Eggs of the gypsy moth hatch in the spring, from clusters of 500 or more eggs, which were laid the previous summer and overwintered. Egg masses are approximately 1.5 inches long by 0.75 inches wide and are typically laid on tree trunks, but can also be found on stones, walls, logs and other outdoor objects. They are covered with buff or yellowish “hairs,” giving them a fuzzy or velvety appearance. In NY, eggs usually begin hatching around April or May.
Once hatched, the larvae remain in the lower forest canopy, or if it is an outbreak year and populations are high, they will move up into the canopy or disperse by “ballooning,” spinning down on a long silken thread and waiting for a strong wind to break the thread and carry them to a new location. At first, the larvae are very tiny, hairy and grayish but become easier to identify as they are about half grown and develop several pairs of red and blue dots on their back. Mature caterpillars are 1.5 to 3 inches long.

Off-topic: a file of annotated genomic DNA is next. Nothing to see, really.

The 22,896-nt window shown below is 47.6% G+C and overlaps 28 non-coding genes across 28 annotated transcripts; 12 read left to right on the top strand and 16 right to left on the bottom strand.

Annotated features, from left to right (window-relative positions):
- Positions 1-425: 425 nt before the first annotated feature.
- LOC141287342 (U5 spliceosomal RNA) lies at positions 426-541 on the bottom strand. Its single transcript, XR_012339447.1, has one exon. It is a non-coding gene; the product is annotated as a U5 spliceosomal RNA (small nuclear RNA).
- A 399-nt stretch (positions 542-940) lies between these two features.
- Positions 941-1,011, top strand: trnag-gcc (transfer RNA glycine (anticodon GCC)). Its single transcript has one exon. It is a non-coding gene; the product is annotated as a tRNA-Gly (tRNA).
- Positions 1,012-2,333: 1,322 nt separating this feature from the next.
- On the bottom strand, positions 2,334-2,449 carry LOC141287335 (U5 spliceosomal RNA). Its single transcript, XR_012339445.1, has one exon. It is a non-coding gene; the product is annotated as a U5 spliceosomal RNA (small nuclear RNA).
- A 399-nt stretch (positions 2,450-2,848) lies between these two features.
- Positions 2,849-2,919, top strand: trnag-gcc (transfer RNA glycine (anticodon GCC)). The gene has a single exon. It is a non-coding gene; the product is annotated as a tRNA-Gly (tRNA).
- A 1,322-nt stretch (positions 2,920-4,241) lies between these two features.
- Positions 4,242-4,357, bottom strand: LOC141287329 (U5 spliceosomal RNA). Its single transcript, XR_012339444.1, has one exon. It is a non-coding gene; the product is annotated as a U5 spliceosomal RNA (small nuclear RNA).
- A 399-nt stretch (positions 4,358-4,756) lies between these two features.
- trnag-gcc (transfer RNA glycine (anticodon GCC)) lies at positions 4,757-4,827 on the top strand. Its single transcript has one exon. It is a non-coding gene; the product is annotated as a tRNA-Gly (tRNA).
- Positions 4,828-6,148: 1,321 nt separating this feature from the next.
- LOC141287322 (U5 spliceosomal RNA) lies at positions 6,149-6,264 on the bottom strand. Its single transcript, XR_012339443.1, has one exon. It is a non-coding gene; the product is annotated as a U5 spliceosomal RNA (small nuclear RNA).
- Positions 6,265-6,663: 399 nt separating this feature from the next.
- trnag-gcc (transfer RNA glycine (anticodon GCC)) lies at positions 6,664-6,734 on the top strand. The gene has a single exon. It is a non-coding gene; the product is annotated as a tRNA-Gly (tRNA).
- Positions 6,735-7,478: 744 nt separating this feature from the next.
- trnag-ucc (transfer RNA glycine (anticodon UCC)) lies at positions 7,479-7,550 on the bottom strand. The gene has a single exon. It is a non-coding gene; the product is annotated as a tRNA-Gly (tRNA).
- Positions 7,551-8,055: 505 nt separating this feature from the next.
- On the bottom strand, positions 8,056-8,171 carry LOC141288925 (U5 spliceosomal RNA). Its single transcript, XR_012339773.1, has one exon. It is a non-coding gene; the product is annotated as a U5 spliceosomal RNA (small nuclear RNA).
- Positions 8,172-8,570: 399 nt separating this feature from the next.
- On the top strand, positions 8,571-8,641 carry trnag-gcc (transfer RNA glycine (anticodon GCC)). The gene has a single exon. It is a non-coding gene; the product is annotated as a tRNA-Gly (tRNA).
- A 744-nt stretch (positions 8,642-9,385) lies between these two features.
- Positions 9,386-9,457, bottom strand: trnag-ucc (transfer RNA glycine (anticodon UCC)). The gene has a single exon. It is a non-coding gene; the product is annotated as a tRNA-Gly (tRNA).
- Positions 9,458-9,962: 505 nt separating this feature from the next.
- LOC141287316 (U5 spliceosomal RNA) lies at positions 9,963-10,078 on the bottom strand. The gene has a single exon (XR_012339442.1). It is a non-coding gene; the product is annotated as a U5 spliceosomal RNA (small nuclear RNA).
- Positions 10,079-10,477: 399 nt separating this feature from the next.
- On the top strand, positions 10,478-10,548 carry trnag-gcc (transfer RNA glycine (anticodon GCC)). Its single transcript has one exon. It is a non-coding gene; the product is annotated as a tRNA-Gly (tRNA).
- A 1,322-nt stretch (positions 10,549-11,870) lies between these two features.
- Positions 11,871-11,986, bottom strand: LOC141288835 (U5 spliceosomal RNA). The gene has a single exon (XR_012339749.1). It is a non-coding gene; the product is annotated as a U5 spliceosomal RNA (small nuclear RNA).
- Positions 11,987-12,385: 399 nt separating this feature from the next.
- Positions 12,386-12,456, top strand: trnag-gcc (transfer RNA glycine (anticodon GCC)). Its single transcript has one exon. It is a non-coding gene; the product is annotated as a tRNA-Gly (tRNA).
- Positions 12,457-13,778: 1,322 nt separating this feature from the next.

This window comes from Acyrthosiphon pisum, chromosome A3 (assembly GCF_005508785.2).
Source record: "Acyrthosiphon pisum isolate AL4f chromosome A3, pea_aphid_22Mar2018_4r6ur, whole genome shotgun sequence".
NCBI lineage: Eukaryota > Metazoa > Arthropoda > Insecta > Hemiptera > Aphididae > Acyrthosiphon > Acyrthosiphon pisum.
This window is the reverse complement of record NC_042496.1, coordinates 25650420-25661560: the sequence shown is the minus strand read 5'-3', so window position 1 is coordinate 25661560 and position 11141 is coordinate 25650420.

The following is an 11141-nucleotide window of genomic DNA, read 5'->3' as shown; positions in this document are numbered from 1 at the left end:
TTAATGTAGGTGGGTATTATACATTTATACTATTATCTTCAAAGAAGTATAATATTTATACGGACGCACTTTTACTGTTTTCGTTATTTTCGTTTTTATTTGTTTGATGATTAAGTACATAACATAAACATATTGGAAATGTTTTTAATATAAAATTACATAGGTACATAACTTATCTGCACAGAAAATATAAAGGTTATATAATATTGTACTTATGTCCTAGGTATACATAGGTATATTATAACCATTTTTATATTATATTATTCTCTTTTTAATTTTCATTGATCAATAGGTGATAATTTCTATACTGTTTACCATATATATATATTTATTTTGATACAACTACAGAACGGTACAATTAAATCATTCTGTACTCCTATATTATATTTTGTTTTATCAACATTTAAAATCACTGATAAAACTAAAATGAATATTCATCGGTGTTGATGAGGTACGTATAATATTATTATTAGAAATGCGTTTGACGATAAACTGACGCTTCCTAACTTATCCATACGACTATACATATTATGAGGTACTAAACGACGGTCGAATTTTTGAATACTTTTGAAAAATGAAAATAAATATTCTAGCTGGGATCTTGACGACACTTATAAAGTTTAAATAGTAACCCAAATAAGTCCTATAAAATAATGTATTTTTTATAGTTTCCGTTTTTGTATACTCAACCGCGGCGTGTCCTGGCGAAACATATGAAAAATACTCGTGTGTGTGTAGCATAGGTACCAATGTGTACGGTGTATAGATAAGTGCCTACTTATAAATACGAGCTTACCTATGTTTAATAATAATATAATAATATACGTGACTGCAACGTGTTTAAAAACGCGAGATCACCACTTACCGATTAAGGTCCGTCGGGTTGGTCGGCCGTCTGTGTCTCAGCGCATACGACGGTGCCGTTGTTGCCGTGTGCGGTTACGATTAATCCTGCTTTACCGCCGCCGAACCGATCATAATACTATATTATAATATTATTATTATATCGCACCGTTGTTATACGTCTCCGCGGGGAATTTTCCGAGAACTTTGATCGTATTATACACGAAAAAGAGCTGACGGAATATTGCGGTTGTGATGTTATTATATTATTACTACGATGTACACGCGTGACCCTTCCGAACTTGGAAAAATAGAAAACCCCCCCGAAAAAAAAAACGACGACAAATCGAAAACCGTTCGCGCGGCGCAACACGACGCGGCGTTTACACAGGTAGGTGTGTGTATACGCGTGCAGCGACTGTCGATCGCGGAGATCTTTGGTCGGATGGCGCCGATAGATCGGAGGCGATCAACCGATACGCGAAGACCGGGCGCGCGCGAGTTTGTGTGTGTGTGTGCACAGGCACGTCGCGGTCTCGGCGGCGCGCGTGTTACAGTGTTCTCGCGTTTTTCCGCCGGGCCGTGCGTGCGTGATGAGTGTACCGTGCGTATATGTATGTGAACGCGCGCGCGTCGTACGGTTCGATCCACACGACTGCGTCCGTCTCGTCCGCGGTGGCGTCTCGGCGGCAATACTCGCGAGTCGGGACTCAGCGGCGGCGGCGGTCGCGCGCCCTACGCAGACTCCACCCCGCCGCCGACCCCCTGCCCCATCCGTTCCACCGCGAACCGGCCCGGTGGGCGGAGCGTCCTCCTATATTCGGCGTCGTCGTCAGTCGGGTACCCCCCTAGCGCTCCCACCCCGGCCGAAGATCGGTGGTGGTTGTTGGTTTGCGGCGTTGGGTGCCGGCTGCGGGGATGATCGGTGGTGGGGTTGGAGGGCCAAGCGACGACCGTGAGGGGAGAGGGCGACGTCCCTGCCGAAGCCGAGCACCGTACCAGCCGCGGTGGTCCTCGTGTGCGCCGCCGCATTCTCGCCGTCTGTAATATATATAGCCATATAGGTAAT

Only the caterpillar stage of the gypsy moth feeds. Gypsy moth caterpillars do not make silken webs or tents. Caterpillars stop feeding when they enter the pupal or cocoon stage around mid-late June. Adult moths emerge from dark brown pupal cases about 2 weeks later, in late June-early July. Adult male gypsy moths have light tan to brown wings with dark, wavy bands and feathered antennae and have a wingspread of 1.5 inches. Female moths are white with dark, wavy bands and straight, threadlike antennae. Females are larger than males, with a wingspread of 2.5 inches, but they cannot fly. Neither the male or female moths feed, adults mate and lay eggs only.
Population cycles of gypsy moths